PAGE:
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Hendrik van Kampen and Geertje Wiesenekker

Let me start this blog with a series of four posts introducing my great-grandparents. Today: Hendrik van Kampen and Geertje Wiesenekker.

Hendrik van Kampen and Geertje Wiesenekker

Hendrik van Kampen and Geertje Wiesenekker with their son Hendrik

Hendrik van Kampen was born on 7 November 1877 in Hilversum, seventh of nine children of Barend van Kampen and Lammertje Veerman. Barend was a tailor, and the family lived in a small house on the Oude Torenstraat in Hilversum. Lammertje died a year after the birth of her youngest child, when Hendrik was 5 years old. Barend’s unmarrried sister Lijsje lived with the family after Lammertje’s death, to look after the household and the children.

Geertje Wiesenekker was born on 17 September 1879 in Huizen. She was the second of nine children of Gijsbert Wiesenekker and Willempje Prins. Gijsbert was a fishmonger. In the early 1890s, the family moved to neighbouring town Busssum. In 1904, Geertje’s ten-year-old brother Hendrik drowned during a boat trip, an event that left a lasting impression on Geertje.

I do not know where and when Hendrik and Geertje met, nor do I know anything about their courting time or engagement, but on 14 September 1904 – one month after the death of Geertje’s brother – Hendrik and Geertje married in Hilversum.

The first years of their marriage were probably not easy. Hendrik’s occupation was listed as labourer. I don’t know (yet) if Hendrik had a stable job, and if so with which company. In 1905, Hendrik and Geertje moved in with Geertje’s parents in Bussum, later Hendrik lived in his father’s house in Hilversum while Geertje lived with her own parents in Bussum.

From 1909, things picked up. Hendrik and Geertje had their own place, in Hilversum. Hendrik opened a bicycle repair shop, first together with a business partner, but later he was sole owner of the shop. In 1915, he bought the house – with workplace – that I blogged about before, in the Veerstraat in Hilversum.

In the meantime, their only child – my grandfather – was born in 1912. They named their child, not, as was the custom those days, after the child’s paternal grandfather, but after Geertje’s brother Hendrik, who drowned shortly before their marriage.

Hendrik and Geertje, and their son Hendrik, spent their lives without major ups and downs, and there are no notable events in their lives that I should mention here. The bicycle repair shop did well, but there were never any major expanses (Hendrik did at some point do minor car repairs, and he had a petrol pump placed before his workplace). They were reasonably well off, but never affluent. They were well-known members of the Dutch Reformed community in Hilversum. Hendrik played an important role in the Hilversum branch of the Dutch Reformed abstainer’s movement NCGOV, an organization that warrants a separate blog post because of the important role it played in the lives of many of my ancestors.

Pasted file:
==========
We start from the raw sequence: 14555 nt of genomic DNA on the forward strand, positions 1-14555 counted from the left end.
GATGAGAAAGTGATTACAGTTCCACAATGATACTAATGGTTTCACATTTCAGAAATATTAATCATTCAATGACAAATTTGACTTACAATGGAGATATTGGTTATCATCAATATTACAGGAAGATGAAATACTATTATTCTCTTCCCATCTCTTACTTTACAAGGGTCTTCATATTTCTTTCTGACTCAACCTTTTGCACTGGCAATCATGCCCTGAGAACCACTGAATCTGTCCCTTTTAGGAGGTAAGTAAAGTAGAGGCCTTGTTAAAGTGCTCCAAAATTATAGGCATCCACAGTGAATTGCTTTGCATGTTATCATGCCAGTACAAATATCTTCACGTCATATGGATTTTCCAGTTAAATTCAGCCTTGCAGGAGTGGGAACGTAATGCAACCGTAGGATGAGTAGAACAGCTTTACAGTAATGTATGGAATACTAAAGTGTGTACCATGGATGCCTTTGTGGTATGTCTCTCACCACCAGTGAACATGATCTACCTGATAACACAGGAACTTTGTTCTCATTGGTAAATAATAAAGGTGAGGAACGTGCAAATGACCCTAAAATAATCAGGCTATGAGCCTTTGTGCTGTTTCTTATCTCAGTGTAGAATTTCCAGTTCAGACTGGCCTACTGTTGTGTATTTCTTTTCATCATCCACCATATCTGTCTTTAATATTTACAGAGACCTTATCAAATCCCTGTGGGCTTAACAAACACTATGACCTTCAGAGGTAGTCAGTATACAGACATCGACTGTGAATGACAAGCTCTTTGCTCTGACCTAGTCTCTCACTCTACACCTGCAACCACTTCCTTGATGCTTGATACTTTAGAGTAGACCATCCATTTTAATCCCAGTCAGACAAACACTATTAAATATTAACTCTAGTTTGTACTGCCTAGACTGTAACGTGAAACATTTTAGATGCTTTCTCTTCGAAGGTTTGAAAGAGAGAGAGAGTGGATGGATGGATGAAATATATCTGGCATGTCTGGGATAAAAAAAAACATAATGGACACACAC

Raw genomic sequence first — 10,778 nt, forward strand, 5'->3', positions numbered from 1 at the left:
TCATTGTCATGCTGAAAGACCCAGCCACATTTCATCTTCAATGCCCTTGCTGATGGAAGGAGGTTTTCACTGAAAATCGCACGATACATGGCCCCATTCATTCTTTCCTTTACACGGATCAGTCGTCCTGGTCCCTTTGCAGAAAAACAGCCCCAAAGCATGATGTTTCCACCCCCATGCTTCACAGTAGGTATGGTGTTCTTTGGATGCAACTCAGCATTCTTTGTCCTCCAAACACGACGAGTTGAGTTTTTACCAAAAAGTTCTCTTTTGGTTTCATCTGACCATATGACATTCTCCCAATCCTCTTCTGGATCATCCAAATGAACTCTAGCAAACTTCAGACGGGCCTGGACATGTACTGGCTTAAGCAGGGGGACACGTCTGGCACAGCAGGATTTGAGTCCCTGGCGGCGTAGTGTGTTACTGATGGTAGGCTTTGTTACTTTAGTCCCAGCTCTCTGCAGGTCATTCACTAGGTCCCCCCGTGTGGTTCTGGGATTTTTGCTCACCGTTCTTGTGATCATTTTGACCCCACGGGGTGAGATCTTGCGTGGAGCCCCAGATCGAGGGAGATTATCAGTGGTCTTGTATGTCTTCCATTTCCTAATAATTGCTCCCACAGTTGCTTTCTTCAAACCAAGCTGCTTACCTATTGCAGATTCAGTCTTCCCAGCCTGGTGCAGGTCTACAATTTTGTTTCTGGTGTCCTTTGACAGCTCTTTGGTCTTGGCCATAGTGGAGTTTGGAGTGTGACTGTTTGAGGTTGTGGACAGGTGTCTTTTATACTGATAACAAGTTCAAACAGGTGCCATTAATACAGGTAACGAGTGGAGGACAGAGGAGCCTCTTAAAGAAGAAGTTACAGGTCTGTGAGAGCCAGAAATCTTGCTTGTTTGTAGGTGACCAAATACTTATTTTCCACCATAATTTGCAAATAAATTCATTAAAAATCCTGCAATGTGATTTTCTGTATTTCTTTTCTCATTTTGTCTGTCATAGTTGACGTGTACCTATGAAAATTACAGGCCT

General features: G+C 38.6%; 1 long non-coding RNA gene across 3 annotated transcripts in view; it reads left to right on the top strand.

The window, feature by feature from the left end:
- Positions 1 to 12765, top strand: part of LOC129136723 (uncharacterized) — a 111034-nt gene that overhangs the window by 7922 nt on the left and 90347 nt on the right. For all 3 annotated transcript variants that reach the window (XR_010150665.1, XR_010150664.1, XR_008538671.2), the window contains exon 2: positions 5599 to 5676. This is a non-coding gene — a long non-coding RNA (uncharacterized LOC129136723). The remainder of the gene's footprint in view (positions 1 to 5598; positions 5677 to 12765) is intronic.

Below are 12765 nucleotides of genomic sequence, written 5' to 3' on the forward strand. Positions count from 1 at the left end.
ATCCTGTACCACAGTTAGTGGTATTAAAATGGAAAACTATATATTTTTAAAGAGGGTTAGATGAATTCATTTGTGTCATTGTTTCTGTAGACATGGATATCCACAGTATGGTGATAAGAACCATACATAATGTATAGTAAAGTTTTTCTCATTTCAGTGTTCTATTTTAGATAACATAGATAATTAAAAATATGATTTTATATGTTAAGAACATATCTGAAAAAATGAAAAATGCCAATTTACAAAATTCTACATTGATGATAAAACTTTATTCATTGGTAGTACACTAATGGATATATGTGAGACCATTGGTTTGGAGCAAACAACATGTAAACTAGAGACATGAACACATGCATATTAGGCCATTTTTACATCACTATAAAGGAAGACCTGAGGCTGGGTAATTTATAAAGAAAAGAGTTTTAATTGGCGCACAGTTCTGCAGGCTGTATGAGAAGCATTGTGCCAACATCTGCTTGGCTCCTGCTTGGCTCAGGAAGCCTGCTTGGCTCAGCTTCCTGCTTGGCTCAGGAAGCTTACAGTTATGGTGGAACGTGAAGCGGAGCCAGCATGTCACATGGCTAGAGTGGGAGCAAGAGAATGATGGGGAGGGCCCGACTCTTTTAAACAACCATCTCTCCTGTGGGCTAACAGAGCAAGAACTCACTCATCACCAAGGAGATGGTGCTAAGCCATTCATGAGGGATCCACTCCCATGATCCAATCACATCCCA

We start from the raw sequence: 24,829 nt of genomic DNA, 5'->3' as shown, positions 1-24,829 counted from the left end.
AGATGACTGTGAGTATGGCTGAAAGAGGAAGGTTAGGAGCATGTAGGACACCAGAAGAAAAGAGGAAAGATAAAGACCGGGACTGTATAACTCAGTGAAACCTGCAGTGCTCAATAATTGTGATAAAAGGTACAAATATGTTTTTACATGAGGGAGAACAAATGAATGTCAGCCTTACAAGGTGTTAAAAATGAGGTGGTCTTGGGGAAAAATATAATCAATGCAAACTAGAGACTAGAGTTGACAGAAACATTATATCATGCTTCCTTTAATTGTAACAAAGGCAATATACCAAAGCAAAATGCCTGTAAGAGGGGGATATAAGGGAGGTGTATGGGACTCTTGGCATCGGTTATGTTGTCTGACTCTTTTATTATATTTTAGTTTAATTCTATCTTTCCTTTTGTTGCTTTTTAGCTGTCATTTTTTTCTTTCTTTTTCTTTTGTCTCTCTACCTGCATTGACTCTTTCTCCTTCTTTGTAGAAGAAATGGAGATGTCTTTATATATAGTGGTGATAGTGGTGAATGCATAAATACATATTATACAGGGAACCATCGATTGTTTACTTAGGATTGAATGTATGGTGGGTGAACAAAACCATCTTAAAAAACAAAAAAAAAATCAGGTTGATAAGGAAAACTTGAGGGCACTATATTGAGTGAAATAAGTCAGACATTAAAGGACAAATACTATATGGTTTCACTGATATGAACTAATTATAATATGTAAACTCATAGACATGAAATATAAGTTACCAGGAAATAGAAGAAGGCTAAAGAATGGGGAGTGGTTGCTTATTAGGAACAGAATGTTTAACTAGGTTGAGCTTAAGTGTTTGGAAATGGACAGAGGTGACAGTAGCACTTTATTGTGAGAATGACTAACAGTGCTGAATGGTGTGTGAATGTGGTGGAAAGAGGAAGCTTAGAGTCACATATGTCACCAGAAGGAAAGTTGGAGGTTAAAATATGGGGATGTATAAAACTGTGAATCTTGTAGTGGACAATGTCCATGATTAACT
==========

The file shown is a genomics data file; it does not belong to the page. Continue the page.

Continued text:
There were a few notable events towards the end of Hendrik’s life. In May 1940 the war against Germany and the following occupation. The Van Kampen family was always nationalistic, and the Nazi occupation will have affected them. In August 1940 their son Hendrik married, and a year later their first grandchild was born – a boy, named after Hendrik. In November 1941 Hendrik suddenly became ill – first a stomach ache, later also fits of oppression. He was unable to attend his grandson’s baptism. After a short sick-bed, he died, aged 64, on 30 November 1941.

Until Hendrik’s death, Hendrik Junior and his wife and son lived in with his parents. After Hendrik’s death, Geertje lived in with her son – Geertje moved upstairs, Hendrik Jr. moved downstairs. The bicycle repair shop was soon closed, and the workplace rented out. Geertje lived with her son, daughter in law and grandchildren until November 1955. Her health was failing, and her family was unable to continue to give her the care she needed. She spent her last days in a nursing home on the Alexanderlaan in Hilversum. Geertje died on 20 February 1957, 78 years old.

1 Comment

  1. Henk, I am glad you have started this blog. I have learned so much from your other blog about Dutch resources that are available, but I think that this blog will give me more of a social history of the Dutch that I might not otherwise find. I look forward to reading more about your ancestors and hope that in doing so, I will learn more about the Dutch customs and social norms that were a part of my ancestors’ lives.

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